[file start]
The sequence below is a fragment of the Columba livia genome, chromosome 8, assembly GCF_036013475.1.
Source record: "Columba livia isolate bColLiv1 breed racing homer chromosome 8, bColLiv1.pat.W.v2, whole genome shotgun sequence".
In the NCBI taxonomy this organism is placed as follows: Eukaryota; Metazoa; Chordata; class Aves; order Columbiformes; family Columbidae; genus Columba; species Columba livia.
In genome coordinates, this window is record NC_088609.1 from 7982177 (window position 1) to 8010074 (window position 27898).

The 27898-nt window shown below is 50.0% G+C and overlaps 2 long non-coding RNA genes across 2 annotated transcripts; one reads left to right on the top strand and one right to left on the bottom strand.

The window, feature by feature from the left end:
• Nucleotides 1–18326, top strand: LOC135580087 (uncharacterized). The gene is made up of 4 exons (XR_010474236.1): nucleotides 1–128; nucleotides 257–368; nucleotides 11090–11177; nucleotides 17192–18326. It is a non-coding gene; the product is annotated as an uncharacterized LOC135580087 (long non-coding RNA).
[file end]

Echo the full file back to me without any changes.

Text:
The sequence below is a fragment of the Columba livia genome, chromosome 8, assembly GCF_036013475.1.
Source record: "Columba livia isolate bColLiv1 breed racing homer chromosome 8, bColLiv1.pat.W.v2, whole genome shotgun sequence".
In the NCBI taxonomy this organism is placed as follows: Eukaryota; Metazoa; Chordata; class Aves; order Columbiformes; family Columbidae; genus Columba; species Columba livia.
In genome coordinates, this window is record NC_088609.1 from 7982177 (window position 1) to 8010074 (window position 27898).

The 27898-nt window shown below is 50.0% G+C and overlaps 2 long non-coding RNA genes across 2 annotated transcripts; one reads left to right on the top strand and one right to left on the bottom strand.

The window, feature by feature from the left end:
• Nucleotides 1–18326, top strand: LOC135580087 (uncharacterized). The gene is made up of 4 exons (XR_010474236.1): nucleotides 1–128; nucleotides 257–368; nucleotides 11090–11177; nucleotides 17192–18326. It is a non-coding gene; the product is annotated as an uncharacterized LOC135580087 (long non-coding RNA).